About a year ago Jake Van Order was commuting to the South Loop. He lived equidistant from the Damen Brown Line stop and the Ravenswood Metra stop and was trying figure out which route was faster and when to expect the next train. Most commuters would just throw their hands up and pick a route. But Van Order, a programmer, was determined to figure out when he could expect the Brown Line to arrive.
“Morning by morning I added a little bit of code each day,” Van Order says. Until finally, after a few months of commuting 90 minutes each day, he had an iPhone app, Quick Train, that uses GPS to show exactly when trains are scheduled to arrive at the nearest El stop.
The magic of the 99-cent app is its simplicity and attractiveness. You turn it on and then, voila!
“I thought I could make it as quick as possible and easier,” than similar apps, says Van Order. “If you make it a location-enabled device, you shouldn’t have to click it other than to just open it.”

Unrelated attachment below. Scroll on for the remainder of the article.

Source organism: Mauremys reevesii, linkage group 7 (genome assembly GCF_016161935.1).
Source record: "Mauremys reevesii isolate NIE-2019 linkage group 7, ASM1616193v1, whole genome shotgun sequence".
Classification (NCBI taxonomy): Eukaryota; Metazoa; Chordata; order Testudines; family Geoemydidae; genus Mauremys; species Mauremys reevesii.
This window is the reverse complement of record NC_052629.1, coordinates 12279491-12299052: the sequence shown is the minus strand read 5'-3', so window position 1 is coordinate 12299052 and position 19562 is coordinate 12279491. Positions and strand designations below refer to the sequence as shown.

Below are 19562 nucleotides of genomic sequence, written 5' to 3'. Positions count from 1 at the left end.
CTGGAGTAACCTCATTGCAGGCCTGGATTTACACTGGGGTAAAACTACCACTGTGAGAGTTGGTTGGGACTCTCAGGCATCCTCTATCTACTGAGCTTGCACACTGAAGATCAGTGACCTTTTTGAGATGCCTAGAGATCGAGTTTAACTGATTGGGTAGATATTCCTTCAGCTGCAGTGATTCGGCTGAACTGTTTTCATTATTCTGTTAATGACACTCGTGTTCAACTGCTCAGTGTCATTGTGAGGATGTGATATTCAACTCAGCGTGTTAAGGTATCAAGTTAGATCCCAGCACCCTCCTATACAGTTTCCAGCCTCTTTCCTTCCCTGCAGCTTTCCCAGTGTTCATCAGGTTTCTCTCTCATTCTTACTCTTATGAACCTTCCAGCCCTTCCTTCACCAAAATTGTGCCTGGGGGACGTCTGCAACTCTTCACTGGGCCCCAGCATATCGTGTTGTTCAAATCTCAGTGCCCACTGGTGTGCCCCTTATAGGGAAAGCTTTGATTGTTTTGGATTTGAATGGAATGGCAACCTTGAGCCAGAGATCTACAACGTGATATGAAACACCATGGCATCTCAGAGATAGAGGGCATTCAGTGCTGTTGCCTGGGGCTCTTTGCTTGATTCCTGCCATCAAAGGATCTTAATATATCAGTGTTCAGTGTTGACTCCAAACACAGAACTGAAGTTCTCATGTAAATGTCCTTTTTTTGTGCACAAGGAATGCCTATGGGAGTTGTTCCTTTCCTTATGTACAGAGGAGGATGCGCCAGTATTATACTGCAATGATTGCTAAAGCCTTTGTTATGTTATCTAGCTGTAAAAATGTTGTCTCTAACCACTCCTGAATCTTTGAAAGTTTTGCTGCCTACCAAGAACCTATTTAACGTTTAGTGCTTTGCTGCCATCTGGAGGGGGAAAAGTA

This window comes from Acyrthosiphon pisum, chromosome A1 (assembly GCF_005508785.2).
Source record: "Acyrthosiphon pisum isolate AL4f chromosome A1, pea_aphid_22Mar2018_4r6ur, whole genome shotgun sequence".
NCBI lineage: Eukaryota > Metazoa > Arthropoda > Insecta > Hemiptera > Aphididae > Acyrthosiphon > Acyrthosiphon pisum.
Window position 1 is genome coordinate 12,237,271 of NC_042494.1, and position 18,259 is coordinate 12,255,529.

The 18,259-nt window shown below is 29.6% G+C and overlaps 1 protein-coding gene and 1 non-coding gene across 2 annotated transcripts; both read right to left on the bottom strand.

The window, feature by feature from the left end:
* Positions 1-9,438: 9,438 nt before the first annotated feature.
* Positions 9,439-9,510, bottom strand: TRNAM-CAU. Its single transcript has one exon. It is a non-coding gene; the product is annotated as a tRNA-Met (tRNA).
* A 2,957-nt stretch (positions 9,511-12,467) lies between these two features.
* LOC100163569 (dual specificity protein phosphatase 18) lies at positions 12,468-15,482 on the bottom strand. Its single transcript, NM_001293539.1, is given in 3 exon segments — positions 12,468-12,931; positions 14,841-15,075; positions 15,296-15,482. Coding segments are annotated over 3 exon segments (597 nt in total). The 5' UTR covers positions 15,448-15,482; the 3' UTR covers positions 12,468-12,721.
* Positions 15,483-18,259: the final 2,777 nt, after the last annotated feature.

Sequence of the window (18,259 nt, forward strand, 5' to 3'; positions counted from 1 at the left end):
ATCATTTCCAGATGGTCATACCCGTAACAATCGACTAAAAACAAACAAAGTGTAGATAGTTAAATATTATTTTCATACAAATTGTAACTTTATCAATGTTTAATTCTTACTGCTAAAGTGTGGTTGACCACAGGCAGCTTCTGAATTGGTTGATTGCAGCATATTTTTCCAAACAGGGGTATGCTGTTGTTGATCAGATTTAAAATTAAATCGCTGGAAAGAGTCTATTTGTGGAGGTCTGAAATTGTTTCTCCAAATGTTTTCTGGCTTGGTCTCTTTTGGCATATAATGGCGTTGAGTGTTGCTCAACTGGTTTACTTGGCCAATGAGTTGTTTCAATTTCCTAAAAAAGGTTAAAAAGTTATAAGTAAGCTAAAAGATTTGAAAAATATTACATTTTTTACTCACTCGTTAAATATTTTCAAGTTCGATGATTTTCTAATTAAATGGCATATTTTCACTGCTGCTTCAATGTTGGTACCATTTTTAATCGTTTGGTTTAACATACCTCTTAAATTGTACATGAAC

After seeing something so useful for trains, you might greedily wonder, what about buses?
“Buses are a whole other thing,” says Van Order. “I think that Buster
Bus Boy app that’s out does a pretty good job. Buses are pretty hard because there are tons and tons of stops in an area. The GPS is accurate, but not that accurate.”
This is Van Order’s second iPhone app for his personal company, Sushi Grass, which is just a side job to his real gig, creating iOS applications for a downtown financial software company. Before becoming an iOS programmer, Van Order was a graphic designer for four years, that’s why his stuff looks so good.
So, what’s his next side project going to be?
“I have some ideas rolling around. I’m working with CTA to find out if they’re opening up more data,” says Van Order. “I thought I’d use train tracker more often. Hopefully I’ll be able show when a train is coming to you, as well as when it’ll arrive at what time.”